When Gregor Kelly read "Forbidden Island" by Malcolm Rose, he had some questions. In a virtual interview, he probed the author relentlessly - until he got the answers he was looking for.
Did you enjoy writing stories when you were at primary school?
I remember writing a cops-and-robbers adventure, even designing a cover for the 'book'. The young goodies beat the nasty oldies, of course. Other than that, I didn't really shine at writing. I was more into maths, because I found it logical and easy.
Was this a better experience when you got to high school?
I got even worse results in English. I put my energy more into science and maths because I liked investigating things and messing around with numbers. My English lessons were more about learning the rules of grammar than the interesting imaginative stuff.
Did you get some help or advice from teachers about how to write a good story?
No. But I remember a lot about how the language should be written. That's been really useful but I wasn't encouraged to daydream and daydreaming lies at the core of coming up with stories. I wish I'd done more imaginative writing back then and I wish young people today did more of it in school.
When did your first book get published?
What was it called?
It's my shortest ever title: "Rift".
How old were you when you wrote it?
I started writing it when I was a university student, taking chemistry. Late teens and early twenties. I wrote it as a means of escape from my scientific studies.
How many publishers did you have to send it to before it was accepted?
I can't remember the exact number of rejections. It was four or five.
Your book, "Forbidden Island", has a very sad ending, what made you write it that way?
The book's about six young people (I include Claudia who makes a startling but late entry into the story) who stumble across some secret experiments into chemical and biological warfare. If I had made the ending a really happy one, it would have diluted the message that such weapons are awful and highly dangerous. And it would have been unrealistic to produce a fairy godmother, as it were, to wave a magic wand and make everything okay. There is just too much stacked against the young characters to allow them all to emerge in one piece.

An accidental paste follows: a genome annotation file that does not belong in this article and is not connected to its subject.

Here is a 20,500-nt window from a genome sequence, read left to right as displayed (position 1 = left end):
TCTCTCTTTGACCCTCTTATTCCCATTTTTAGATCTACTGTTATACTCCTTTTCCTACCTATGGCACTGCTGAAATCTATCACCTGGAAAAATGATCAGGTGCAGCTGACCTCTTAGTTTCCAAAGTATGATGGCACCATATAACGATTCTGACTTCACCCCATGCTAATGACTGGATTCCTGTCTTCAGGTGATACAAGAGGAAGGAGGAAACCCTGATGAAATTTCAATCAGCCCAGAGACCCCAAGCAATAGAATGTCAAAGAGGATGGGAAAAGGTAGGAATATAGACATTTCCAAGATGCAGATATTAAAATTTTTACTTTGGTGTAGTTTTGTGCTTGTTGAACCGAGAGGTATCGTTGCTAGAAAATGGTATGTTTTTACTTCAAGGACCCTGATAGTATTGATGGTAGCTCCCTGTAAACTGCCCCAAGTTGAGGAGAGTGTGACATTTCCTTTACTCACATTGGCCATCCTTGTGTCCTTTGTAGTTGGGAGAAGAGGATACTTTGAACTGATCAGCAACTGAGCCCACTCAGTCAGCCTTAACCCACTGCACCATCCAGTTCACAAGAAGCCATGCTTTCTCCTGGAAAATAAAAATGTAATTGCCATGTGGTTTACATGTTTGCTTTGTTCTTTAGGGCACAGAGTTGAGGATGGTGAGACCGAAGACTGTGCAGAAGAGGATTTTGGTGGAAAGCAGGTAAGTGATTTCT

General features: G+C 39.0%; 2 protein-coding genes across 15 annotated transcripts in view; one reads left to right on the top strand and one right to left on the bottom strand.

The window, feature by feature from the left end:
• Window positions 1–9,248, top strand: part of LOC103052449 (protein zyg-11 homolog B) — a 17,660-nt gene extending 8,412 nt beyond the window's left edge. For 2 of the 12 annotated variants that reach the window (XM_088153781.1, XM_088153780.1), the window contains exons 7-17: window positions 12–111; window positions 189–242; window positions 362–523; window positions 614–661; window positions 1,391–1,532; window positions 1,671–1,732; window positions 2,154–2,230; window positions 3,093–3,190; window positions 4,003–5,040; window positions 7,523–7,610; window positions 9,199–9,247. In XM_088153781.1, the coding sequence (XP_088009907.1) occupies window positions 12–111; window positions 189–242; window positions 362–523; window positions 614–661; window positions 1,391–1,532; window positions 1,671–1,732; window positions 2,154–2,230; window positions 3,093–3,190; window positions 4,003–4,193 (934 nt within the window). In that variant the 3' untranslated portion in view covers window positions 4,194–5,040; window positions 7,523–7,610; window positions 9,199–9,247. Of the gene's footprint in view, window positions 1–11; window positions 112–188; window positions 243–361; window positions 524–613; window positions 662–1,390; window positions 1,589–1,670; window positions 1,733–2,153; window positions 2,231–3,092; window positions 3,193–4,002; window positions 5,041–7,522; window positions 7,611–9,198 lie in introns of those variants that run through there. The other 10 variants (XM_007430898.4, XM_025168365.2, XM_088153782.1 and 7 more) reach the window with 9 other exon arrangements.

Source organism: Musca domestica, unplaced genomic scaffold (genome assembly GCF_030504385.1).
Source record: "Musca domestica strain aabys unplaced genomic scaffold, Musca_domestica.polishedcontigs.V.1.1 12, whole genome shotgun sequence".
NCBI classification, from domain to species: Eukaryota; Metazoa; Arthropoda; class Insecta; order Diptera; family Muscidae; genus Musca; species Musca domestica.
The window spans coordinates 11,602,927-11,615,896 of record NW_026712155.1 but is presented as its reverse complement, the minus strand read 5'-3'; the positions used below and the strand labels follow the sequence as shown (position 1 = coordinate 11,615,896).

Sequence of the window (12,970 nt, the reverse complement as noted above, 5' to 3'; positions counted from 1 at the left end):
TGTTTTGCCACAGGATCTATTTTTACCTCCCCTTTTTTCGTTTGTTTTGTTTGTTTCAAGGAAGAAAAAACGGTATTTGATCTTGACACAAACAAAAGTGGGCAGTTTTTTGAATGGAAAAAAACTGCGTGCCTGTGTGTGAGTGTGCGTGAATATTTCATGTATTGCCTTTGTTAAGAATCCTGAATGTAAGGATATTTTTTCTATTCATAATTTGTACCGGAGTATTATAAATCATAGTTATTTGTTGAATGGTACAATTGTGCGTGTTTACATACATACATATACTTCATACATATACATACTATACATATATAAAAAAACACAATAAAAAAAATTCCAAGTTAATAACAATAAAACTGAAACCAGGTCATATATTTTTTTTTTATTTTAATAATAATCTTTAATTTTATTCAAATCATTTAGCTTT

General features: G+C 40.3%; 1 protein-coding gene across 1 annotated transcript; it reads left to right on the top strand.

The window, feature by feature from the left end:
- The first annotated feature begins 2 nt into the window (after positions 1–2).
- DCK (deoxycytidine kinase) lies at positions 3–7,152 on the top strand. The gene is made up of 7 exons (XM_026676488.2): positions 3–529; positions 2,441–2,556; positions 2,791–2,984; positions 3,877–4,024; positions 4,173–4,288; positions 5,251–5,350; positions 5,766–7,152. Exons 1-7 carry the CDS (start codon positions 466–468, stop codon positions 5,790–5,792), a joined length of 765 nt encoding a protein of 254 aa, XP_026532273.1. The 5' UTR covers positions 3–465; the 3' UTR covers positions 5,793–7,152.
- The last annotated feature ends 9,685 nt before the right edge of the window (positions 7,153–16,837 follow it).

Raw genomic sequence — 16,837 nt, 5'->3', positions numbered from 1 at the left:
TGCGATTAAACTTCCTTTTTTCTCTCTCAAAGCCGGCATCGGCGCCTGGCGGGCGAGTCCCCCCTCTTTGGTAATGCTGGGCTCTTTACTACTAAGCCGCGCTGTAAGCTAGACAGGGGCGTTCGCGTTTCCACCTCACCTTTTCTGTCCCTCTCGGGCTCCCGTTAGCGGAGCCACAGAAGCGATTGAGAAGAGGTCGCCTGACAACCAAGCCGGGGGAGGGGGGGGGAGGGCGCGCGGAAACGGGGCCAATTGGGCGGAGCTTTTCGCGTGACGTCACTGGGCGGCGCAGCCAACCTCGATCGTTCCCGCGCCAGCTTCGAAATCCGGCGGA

I strongly believe that readers should be shocked and entertained at the same time when the topic of the story is so hard-hitting.
The storyline for "Forbidden Island" was fascinating, taking us back to when our grandparents were children and bringing it to life - what made you think of it?
I first heard about the Scottish island of Gruinard – where the British government prepared for germ warfare in the 1940s – about thirty years ago, when I was a scientist. Because of my background in chemistry, I'm fascinated by advances in science and technology. I was shocked that our country might have used my favourite topic to kill people. Ever since, I had it in the back of my mind to use those secret wartime experiments as the basis for a thriller. It’s taken me a wee while!
But "Forbidden Island" isn't anti-science. It's about the misuse of science and the corrupting effect of politics and money on scientists’ best intentions. The conflict does not come from iffy science but its corruption by iffy people.